Jewish World Review Oct. 2, 2000 / 3 Tishrei, 5761
Clintonís fragmented presidency
WE NEED to take the White House back. No, Iím not talking about the selling of the
Lincoln bedroom or the debasement of the Oval Office. The American people need to recapture the
Presently, the executive branch is bereft of leadership and out of control. It is being
held hostage to the political interests of Bill Clinton. The resulting chaos is a national
Surely even Clintonís defenders would agree that he is nothing if not a consummate
political animal. From his incessant use of polls to formulate policy to his exploitation of
gun tragedies, from sabotaging his own Medicare task force to orchestrating government
shutdowns for partisan advantage, Clinton consistently puts politics above principle.
The framers considered, but rejected the idea of multiple presidents. They understood
the importance of a single, energetic president speaking with one voice.
Repeatedly, President Clinton has permitted dissenting voices to disintegrate the
slightest appearance of unity in the executive branch.
Take Hillaryís Senate run. The very idea of a first lady running for high office and
subjecting the interests of the presidency to internal conflicts of interest would have been
unimaginable before this narcissistic couple graced the White House.
Before some of you get your backs up, Iím not referring to any gender thing here. The
same thing would apply if Hillary were president and Bill were the First Husband -- but while
weíre at it, perish that thought.
Remember when candidate Hillary was urging President Bill to grant clemency to the FALN
Puerto Rican terrorists? Do you recall them pretending to communicate through their public
press releases and insisting they werenít discussing the matter privately, while they were
weekending at Camp David? It is more than unseemly for such disharmony to emanate from the
Since the self-indulgent Clintons got away with it, candidate Al Gore thought heíd try
it, too. So he publicly lobbied President Bill to release the Strategic Petroleum Reserve --
while Iím sure the two never discussed it in private. Doubtlessly stricken by the utter novelty
of Goreís ingenious suggestion, Clinton agreed to release the surplus oil.
Next, we had the president himself, publicly contradicting his top two officials in the
executive branch, Attorney General Janet Reno and FBI Director Louis Freeh, about the handling
of the Wen Ho Lee case and Leeís pretrial incarceration. Political Bill apparently experienced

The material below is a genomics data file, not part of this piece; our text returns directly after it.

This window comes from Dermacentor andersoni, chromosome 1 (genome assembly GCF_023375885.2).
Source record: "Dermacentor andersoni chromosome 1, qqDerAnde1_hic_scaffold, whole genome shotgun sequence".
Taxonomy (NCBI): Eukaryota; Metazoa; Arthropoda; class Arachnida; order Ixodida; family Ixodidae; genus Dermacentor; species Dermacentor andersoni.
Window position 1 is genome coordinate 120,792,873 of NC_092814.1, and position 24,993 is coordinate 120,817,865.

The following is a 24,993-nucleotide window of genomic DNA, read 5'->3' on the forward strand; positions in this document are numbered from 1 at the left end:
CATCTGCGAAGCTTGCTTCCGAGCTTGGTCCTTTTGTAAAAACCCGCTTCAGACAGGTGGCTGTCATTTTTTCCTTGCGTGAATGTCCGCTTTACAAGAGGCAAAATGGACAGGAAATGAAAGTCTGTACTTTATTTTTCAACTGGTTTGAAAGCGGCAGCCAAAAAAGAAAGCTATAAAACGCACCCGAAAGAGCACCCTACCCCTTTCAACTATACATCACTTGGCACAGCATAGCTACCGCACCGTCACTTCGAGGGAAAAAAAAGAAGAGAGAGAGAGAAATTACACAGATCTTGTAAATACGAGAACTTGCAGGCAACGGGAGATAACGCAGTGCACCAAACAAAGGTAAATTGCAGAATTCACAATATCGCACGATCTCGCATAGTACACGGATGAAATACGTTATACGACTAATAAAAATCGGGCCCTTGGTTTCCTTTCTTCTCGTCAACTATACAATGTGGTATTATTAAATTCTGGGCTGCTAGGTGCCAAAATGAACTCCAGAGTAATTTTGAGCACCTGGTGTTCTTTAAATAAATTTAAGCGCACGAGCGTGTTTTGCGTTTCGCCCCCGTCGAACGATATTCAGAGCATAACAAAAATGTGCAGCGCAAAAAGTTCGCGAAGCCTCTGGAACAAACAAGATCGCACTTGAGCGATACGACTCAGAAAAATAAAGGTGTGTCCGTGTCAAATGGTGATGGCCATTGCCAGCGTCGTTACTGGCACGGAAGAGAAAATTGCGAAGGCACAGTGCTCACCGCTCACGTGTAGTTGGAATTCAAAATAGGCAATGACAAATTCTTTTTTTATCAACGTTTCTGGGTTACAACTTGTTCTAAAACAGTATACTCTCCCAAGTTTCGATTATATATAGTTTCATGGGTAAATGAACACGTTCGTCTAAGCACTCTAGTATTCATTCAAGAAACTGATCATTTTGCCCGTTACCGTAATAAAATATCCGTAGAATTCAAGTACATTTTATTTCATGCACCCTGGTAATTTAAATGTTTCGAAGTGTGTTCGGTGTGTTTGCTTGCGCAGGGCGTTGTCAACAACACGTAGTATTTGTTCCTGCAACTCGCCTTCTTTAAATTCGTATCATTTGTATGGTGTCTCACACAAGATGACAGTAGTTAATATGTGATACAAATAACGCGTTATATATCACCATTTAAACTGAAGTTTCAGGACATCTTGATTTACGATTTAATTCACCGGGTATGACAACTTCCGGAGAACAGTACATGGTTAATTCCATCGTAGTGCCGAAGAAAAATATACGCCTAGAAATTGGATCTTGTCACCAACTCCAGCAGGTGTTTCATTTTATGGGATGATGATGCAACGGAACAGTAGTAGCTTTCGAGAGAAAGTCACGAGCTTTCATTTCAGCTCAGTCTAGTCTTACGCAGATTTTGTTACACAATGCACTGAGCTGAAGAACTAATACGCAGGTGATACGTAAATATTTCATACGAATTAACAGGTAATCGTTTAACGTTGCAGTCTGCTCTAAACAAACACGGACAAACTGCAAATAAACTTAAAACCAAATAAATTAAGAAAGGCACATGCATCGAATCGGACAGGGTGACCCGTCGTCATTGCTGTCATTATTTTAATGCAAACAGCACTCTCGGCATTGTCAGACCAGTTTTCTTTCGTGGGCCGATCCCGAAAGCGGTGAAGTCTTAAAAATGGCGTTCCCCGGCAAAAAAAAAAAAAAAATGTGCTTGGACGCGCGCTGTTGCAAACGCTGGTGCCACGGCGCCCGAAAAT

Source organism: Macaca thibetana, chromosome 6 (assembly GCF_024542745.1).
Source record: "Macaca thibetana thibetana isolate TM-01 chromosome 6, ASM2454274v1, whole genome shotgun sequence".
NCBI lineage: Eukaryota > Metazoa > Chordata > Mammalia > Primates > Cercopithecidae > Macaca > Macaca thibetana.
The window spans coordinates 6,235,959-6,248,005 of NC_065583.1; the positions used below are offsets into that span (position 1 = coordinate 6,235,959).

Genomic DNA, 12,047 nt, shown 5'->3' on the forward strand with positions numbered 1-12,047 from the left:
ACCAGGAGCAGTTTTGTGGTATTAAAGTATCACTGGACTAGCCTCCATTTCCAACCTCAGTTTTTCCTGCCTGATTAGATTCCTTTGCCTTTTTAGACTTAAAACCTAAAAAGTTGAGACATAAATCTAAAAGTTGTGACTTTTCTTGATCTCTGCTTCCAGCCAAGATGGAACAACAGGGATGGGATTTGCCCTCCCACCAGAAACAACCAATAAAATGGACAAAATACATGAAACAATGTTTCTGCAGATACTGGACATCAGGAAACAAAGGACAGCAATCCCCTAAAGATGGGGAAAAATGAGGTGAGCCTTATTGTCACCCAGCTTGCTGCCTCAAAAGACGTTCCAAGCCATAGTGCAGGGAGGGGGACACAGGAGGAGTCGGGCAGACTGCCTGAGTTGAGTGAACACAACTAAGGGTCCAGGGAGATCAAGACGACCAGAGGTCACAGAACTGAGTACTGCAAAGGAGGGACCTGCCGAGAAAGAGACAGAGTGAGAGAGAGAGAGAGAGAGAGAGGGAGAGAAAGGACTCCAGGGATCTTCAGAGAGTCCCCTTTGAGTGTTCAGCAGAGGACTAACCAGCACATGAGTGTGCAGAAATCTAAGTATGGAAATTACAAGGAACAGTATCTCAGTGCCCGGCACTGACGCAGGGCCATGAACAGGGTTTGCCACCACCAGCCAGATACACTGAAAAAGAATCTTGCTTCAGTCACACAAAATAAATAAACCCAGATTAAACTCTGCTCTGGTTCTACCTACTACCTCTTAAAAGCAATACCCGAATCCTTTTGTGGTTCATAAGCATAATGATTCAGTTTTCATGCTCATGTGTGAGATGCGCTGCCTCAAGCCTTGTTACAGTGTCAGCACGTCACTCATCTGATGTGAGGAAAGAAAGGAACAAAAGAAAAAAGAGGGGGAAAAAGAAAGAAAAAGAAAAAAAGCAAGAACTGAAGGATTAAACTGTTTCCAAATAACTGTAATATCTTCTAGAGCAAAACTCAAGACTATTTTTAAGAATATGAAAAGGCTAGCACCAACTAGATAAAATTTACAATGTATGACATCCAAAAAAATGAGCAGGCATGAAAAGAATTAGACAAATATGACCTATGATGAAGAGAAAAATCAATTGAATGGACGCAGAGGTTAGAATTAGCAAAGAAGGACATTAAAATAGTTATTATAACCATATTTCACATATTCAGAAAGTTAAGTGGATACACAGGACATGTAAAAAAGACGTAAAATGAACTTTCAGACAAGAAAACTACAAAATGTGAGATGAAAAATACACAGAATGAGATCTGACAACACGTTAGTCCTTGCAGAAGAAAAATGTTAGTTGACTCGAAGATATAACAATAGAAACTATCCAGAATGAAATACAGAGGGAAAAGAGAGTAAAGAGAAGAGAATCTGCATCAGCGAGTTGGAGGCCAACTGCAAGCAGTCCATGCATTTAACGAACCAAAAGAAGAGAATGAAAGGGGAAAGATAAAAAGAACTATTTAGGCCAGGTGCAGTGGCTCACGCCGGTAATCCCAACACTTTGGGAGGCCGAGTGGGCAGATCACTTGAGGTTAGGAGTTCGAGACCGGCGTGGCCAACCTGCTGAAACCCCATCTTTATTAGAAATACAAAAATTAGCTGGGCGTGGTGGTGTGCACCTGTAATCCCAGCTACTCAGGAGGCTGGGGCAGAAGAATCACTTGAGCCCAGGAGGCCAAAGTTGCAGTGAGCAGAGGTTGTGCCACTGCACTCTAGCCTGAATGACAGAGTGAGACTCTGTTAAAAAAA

an irresistible impulse to distance himself from Judge James A. Parkerís stinging rebuke of the
Justice Department and the FBI for misleading him and mistreating Lee. Then, we learned about
candidate Hillary pandering to Chinese-Americans in New York, decrying stereotyping and
discrimination in the Lee case. Hillary reportedly told her sympathetic audience that
government officials ought not to let their racial prejudices and anti-Chinese emotions
interfere with their duties.
Hillary made her disparaging remarks about her husbandís top executive officials just a
few days before some of those same officials were defending their treatment of Lee in testimony
before a Senate Judiciary Committee task force. James Robinson, head of the Justice
Departmentís criminal division, said the judgeís criticisms were misguided because he was
unaware of the extent of plea-bargaining that occurred with Lee. Attorney General Reno went
further. ďDr. Lee is no hero. He is not an absentminded professor. He committed a very serious
calculated crime, and he pled guilty to it,Ē she said.
Well, which is it, Mr. President? Is Lee a victim of racial profiling or a traitor? As
long as Bill Clinton is president it will be impossible for us to sort out the truth among the
disparate voices. The Lee case is a good illustration of the importance of leadership and
character in the chief executive. Above all else, we must be able to trust our president on
national security issues. But we cannot.
Can you imagine what would happen in a major company if top-level executives and
spouses were forever publicly undermining the CEOís authority? Heads would roll.
They wonít roll at the White House, though, because President Clinton is deliberately
allowing the dissemination of inconsistent messages. One way or another, disunity serves his
various political purposes.
Itís time to reunify the executive branch. Itís time to restore leadership and trust to
Pennsylvania Avenue. Hopefully, help is on the
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